Lystrosaurus was a pig-sized dicynodont therapsid, typically about 3 feet (0.91 m) long and weighing about 200 pounds (91 kg). Unlike other therapsids, dicynodonts had very short snouts and no teeth except for the tusk-like upper canines. Dicynodonts are generally thought to have had horny beaks like those of turtles, for shearing off pieces of vegetation which were then ground on a horny secondary palate when the mouth was closed. The jaw joint was weak and moved backwards and forwards with a shearing action, instead of the more common sideways or up and down movements. It is thought that the jaw muscles were attached unusually far forward on the skull and took up a lot of space on the top and back of the skull. As a result the eyes were set high and well forward on the skull, and the face was short. The lower jaw was able to slide backwards and forwards to a remarkable degree, enabling the animal to move vegetation into its mouth. It used its tusks to dig up roots and tubers, which also formed part of its diet. The nostrils of Lystrosaurus were high up on its deeply curved snout, enabling it to feed in the shallow water of its swamp and marsh habitat.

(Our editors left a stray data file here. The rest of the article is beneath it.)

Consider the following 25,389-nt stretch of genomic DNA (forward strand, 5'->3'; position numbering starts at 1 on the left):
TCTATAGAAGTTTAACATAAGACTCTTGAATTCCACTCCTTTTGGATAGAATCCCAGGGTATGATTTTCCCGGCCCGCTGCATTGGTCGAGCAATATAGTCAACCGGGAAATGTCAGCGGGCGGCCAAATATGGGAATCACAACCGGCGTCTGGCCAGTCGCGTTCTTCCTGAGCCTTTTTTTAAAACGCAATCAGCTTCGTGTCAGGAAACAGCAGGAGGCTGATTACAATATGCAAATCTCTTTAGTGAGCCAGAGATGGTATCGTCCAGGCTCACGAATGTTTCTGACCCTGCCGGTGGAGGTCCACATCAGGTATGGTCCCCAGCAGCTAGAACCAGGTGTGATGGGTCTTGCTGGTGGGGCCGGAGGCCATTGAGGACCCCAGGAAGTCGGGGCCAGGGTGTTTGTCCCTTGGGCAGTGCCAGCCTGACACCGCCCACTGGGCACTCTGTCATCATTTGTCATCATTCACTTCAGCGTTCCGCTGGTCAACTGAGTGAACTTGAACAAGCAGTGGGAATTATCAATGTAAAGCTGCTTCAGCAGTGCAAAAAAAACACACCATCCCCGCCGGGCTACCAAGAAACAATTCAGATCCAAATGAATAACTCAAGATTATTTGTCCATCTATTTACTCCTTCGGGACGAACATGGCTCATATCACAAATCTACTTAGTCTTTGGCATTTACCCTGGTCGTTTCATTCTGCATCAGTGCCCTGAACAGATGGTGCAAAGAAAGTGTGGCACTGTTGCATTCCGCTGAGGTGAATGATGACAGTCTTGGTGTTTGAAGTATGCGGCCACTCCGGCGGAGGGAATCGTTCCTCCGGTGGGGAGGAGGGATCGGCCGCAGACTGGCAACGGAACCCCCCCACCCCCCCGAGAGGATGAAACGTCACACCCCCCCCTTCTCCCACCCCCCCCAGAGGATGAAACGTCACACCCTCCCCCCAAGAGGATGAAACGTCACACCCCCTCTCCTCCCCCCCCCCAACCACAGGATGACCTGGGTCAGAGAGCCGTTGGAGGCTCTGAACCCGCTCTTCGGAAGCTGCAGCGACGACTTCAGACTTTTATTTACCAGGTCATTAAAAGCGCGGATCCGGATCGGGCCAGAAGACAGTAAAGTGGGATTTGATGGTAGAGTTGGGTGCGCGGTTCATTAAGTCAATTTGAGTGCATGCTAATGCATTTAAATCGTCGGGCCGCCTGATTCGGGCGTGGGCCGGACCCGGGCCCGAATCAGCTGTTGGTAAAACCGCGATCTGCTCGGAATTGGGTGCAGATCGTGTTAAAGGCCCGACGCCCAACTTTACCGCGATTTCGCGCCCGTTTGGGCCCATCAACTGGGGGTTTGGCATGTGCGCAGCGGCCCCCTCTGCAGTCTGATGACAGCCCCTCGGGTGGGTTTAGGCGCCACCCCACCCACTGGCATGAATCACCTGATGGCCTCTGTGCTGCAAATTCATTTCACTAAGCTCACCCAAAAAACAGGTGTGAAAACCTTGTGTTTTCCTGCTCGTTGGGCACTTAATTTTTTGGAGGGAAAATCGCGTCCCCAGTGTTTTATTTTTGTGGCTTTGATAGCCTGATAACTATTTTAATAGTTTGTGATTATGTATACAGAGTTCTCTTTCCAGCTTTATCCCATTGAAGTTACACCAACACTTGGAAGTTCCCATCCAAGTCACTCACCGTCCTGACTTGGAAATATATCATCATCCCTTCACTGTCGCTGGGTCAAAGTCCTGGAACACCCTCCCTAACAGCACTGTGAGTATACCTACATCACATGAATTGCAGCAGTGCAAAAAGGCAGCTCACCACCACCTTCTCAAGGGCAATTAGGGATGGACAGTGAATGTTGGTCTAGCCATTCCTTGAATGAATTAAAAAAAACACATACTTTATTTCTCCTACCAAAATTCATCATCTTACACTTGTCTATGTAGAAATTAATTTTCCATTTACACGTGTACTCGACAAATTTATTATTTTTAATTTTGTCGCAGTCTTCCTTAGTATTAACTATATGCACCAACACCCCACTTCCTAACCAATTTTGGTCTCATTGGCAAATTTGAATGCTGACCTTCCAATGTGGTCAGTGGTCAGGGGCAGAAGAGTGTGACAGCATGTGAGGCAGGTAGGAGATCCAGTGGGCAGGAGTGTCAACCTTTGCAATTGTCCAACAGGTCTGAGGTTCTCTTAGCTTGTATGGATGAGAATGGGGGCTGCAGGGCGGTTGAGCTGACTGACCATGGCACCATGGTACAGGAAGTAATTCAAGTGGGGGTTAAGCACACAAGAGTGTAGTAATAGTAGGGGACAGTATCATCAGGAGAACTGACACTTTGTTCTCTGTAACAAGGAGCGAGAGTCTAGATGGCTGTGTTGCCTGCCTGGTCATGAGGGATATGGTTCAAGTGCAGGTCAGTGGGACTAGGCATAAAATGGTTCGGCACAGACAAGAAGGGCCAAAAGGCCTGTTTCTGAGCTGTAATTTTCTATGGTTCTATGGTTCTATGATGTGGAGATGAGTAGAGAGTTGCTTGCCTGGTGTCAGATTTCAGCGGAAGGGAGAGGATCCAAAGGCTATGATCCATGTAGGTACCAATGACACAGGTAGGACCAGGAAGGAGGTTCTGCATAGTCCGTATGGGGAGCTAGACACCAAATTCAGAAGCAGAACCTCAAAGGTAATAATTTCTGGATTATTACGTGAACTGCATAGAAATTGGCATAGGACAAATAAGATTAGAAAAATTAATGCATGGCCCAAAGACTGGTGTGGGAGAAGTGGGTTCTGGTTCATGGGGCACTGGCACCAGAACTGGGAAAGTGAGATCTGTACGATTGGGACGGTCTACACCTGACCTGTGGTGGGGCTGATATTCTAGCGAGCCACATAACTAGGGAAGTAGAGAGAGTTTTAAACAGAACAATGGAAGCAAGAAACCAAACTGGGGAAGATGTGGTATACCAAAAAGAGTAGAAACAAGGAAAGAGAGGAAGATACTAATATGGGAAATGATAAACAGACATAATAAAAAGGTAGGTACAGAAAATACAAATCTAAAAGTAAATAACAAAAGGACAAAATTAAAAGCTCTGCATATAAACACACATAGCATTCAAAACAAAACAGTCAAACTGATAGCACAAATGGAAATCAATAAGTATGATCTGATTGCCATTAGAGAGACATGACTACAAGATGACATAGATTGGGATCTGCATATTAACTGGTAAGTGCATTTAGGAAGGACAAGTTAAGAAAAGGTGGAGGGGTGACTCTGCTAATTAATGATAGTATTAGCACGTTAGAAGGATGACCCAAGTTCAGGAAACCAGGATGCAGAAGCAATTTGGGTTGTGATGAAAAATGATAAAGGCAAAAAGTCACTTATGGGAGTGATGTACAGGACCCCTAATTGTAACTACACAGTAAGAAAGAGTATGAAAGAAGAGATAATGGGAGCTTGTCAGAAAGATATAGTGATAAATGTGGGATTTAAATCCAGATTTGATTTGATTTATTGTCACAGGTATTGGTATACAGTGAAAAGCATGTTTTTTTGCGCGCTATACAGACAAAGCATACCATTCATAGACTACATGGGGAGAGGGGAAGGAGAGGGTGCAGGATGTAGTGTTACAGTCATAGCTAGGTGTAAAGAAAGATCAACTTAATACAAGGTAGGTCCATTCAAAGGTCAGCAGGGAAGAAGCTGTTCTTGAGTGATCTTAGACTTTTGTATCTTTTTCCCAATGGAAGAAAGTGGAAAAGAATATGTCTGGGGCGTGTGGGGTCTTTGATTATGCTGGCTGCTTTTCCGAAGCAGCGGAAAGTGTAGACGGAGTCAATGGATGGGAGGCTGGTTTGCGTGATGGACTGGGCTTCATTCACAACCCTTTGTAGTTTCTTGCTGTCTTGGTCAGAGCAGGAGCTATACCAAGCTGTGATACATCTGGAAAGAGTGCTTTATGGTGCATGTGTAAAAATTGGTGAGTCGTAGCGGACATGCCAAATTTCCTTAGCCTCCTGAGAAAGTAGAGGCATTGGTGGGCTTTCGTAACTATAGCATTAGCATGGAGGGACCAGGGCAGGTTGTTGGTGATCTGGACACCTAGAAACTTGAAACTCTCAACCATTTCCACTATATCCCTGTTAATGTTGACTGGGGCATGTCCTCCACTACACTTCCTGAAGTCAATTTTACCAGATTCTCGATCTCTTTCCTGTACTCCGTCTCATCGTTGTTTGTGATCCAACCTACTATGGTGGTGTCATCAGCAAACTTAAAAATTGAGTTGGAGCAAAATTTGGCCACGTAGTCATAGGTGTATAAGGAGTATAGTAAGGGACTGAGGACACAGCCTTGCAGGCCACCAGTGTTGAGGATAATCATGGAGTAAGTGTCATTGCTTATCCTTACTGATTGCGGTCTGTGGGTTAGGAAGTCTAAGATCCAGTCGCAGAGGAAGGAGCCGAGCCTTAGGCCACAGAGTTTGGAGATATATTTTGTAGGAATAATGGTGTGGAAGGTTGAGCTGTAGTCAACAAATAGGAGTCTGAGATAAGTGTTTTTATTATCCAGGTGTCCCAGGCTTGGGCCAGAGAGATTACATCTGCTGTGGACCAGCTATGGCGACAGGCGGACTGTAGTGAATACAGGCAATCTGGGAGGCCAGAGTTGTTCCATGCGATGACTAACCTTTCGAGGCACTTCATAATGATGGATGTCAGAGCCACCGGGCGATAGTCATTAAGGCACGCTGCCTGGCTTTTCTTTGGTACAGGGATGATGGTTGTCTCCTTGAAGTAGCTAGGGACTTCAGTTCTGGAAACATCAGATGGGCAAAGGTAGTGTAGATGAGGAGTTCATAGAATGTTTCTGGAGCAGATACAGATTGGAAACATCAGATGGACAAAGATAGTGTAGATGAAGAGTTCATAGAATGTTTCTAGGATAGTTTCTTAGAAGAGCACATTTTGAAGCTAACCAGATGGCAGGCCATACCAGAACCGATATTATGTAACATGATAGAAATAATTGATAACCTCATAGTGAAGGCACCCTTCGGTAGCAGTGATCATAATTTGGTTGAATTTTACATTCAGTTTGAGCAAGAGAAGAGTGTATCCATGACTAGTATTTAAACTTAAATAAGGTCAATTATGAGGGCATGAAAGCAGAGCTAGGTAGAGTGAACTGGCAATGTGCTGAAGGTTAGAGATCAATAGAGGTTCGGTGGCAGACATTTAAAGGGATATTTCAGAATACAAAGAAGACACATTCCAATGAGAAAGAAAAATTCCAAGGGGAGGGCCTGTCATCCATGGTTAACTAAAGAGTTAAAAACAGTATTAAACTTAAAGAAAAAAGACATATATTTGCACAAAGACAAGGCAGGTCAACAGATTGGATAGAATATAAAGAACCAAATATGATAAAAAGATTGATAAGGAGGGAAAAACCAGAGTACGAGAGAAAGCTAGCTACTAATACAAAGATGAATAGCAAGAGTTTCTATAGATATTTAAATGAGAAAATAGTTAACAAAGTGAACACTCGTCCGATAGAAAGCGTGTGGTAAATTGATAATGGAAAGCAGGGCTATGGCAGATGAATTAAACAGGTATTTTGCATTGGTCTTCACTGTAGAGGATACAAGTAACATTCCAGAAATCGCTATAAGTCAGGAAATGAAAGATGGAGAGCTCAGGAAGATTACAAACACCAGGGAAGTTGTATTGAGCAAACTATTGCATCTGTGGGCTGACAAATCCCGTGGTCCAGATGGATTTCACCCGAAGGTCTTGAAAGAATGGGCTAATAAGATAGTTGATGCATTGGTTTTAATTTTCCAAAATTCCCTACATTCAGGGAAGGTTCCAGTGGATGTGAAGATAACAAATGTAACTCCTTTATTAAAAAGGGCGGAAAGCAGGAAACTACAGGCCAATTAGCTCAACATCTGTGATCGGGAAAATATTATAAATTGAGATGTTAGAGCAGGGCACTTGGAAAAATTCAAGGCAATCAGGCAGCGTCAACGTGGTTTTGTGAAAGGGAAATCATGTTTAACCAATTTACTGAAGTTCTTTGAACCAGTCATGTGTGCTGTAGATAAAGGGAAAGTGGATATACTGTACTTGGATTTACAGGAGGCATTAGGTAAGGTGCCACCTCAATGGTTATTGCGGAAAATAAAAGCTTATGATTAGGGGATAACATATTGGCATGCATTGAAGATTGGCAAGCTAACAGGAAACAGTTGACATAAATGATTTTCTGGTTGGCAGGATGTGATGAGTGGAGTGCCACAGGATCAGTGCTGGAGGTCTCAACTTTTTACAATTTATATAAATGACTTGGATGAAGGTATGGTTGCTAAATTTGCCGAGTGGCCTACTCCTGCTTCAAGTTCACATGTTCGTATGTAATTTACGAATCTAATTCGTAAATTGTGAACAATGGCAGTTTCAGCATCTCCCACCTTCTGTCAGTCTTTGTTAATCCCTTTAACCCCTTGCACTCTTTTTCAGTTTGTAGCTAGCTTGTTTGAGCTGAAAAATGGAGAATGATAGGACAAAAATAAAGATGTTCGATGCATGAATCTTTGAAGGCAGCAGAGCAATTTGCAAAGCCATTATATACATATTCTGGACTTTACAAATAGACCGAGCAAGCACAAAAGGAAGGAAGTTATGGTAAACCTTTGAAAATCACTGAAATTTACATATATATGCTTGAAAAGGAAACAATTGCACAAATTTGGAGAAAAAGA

Features of the skeleton indicate that Lystrosaurus moved with a semi-sprawling gait. The lower rear corner of the scapula (shoulder blade) was strongly ossified (built of strong bone), which suggests that movement of the scapula contributed to the stride length of the forelimbs and reduced the sideways flexing of the body. The five sacral vertebrae were massive but not fused to each other and to the pelvis, making the back more rigid and reducing sideways flexing while the animal was walking. Therapsids with fewer than five sacral vertebrae are thought to have had sprawling limbs, like those of modern lizards. In dinosaurs and mammals, which have erect limbs, the sacral vertebrae are fused to each other and to the pelvis. A buttress above each acetabulum (hip socket) is thought to have prevented dislocation of the femur (thigh bone) while Lystrosaurus was walking with a semi-sprawling gait. The forelimbs of Lystrosaurus were massive, and Lystrosaurus is thought to have been a powerful burrower.